Watching Wildlife in May
May is a month when spring should be well under way — although it’s still unpredictable. We’re on the cusp of summer, and days are lengthening, but they can also be unseasonably cold and wet. Resident birds and animals are getting on with the business of breeding and rearing young, spring migration continues as later arrivals join the vanguard species already here. In the meadows, hedgerows, woodland and bog wildflowers are blooming and flying insects fill the air with a busy hum.
Average May Temperature: 4°C-13°C
Average May Rainfall: c. 80mm
Average May Sunshine: 6 hours /day
The weather in Ireland in May is still very unpredictable. April showers never really stick to April in Ireland, and invariably roll over into May. It can often be unseasonably cold, but when the dun does come out it can also get quite warm. Winds remain very variable. Change… as is often the case with the Irish climate, is the only constant.
Clothing & Gear Tips
May can be a challenging month… because its so variable. One minute you’re freezing cold from a biting and unforgiving wind, the next you find yourself in the lee of a headland or hedgerow, the sun comes out, and you’re sweltering. Again, layers is the key to comfortable wildlife watching whatever the May weather throws your way.
Waterproofs: don’t leave home without them! May can be wet, wet, wet, and you need an outer shell that can keep you dry — it also needs to be wind proof to keep those chill blustery winds at bay.
As for April, a good insulating base layer (or a thick t-shirt), a decent fleece or mid layer and a high performance waterproof shell should see you comfortably through most condition’s you’ll encounter in the field in May.
You’ll also want waterproof footwear that will keep your feet dry and give you plenty of grip. If in doubt you can’t go wrong with a good pair if wellies!
TOP TIP: Always check the forecast (try www.met.ie for Irish weather updates — or check out the excellent AccuWeather app online or on iOS or Android on your smartphone for up-to-the-minute forecasts) and dress appropriately.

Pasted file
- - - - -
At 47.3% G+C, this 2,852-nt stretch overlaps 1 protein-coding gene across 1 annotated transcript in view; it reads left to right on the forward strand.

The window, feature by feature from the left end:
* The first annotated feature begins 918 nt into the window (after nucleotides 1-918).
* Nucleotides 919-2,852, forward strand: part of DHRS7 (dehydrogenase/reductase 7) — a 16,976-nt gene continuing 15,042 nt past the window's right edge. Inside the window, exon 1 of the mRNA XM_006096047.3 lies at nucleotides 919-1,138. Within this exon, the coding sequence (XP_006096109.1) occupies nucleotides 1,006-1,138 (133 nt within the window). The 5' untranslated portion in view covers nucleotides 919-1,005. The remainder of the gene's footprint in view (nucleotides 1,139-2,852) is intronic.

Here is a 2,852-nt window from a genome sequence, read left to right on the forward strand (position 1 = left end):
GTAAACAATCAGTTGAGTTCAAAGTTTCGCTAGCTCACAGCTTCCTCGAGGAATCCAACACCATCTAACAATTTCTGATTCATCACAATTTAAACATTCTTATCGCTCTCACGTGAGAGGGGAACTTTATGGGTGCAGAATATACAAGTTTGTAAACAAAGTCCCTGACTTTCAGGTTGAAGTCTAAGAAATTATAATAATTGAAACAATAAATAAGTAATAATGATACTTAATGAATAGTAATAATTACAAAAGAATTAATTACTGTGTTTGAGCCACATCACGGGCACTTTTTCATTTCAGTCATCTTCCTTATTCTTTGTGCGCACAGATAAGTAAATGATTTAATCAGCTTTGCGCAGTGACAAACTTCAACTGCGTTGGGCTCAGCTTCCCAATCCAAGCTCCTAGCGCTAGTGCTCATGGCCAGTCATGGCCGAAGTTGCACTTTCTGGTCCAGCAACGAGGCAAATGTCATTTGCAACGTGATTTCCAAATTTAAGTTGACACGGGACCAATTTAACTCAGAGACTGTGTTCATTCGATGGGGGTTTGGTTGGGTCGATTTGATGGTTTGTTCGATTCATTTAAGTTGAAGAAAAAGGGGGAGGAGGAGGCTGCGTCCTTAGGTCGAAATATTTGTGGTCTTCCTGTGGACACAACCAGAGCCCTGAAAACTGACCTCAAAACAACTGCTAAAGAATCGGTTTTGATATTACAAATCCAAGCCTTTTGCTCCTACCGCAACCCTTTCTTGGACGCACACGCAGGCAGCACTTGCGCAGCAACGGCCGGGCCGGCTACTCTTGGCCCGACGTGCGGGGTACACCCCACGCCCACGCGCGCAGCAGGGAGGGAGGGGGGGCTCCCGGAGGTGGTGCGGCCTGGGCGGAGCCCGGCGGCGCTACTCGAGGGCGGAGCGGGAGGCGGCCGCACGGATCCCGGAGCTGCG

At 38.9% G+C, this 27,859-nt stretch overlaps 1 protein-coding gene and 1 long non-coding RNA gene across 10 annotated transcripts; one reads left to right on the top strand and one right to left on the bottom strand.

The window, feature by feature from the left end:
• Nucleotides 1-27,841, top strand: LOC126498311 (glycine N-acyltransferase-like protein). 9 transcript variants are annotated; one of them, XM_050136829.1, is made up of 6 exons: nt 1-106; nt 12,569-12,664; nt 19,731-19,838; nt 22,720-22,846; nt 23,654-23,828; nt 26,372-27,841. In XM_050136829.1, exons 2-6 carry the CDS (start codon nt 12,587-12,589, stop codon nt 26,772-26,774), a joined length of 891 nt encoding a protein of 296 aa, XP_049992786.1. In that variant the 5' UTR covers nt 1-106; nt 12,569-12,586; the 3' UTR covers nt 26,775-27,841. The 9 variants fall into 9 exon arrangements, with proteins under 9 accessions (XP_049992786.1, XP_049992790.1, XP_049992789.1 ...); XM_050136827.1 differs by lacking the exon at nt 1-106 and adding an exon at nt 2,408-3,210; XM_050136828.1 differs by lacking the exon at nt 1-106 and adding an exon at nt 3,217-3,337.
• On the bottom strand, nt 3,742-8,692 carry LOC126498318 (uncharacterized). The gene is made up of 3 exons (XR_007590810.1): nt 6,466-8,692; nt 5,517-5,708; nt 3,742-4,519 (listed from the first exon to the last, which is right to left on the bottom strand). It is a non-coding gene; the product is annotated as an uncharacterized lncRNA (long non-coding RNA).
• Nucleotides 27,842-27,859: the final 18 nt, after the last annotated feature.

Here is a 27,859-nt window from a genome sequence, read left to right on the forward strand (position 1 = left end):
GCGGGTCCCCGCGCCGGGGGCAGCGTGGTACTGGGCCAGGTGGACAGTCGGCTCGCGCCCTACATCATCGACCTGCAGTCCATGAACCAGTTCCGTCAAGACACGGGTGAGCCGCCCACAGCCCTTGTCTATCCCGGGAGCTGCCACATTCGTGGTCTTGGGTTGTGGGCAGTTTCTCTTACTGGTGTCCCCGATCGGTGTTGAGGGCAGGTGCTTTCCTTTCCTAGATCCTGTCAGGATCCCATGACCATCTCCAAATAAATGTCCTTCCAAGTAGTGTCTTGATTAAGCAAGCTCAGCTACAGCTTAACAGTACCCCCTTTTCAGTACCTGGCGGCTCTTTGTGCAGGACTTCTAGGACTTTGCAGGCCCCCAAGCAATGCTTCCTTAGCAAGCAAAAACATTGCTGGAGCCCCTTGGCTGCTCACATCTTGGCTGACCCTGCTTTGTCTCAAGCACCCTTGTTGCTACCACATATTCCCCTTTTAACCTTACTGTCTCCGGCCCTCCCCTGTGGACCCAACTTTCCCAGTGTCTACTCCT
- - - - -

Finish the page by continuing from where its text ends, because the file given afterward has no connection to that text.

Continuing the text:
A good pair of binoculars is always a boon. Binoculars help you get closer to wildlife without disturbing it or scaring it away. They can also help you to identify birds, animals and even inaccessible wildflowers at distance.
Spotting scopes are a real boon if you’re scanning from the coast for seabirds or other marine wildlife, and can help with identification and enjoyment of distant birds and animals anywhere that getting physically closer isn’t an option.
What to look for
May is a busy month for Irish wildlife, and can be a great time to get out and explore.
Marine / coastal wildlife
There’s plenty going on around Irish coasts in May… here’s a selection of highlights.
A visit to a breeding seabird colony in May really is an unforgettable and awe-inspiring experience. The birds are in “breeding overdrive”, with tonnes of activity at colonies right around the Irish coast. Tens of thousands of gannets, guillemots, razorbills, puffins, fulmars, kittawakes and more are breeding on Ireland’s offshore islands and coastal cliffs. And don’t forget to keep an eye out for chough, raven and peregrine along coastal cliffs.
The Skelligs off Co. Kerry, The Cliffs of Moher in Co. Clare, the Saltees off Co. Wexford and Rathlin Island off Co. Antrim all offer great opportunities to get close views of nesting seabirds without disturbing the birds themselves. If you do visit an Irish seabird colony this breeding season (and I’d highly recommend it) please follow the Seabird Colony Code of Conduct outlined by the Irish Wildlife Trust and Birdwatch Ireland to ensure minimum disturbance to the birds.
Top Tip: when visiting a seabird colony be conscious of your impact and do everything possible to minimise disturbance to the birds. Use binoculars to get closer views, rather than approaching nests and always put the birds’ welfare first.
Offshore you’ll still find plenty of Manx shearwaters passing by, sometimes in large numbers, and you’ll be able to spot them from headlands, islands or boats during the month of May in favourable onshore winds. It can be a good time to spot skuas too — so, again with favourable onshore winds, keep a look out for great skuas, Arctic skuas the occasional pomarine skua and, if you’re very lucky, perhaps a long-tailed skua. The latter turn up rarely around the Irish coast, and are more often seen off the north and west coasts than the south and east.
Look out for the diminutive storm petrel (about the size of a house martin) skipping across the waves offshore in May. This tiny ocean-goer arrives in Ireland in numbers to breed every spring. Ireland supports the largest breeding population of the European storm petrel in the world, with around 25% of the population choosing Irish offshore islands as their nesting sites.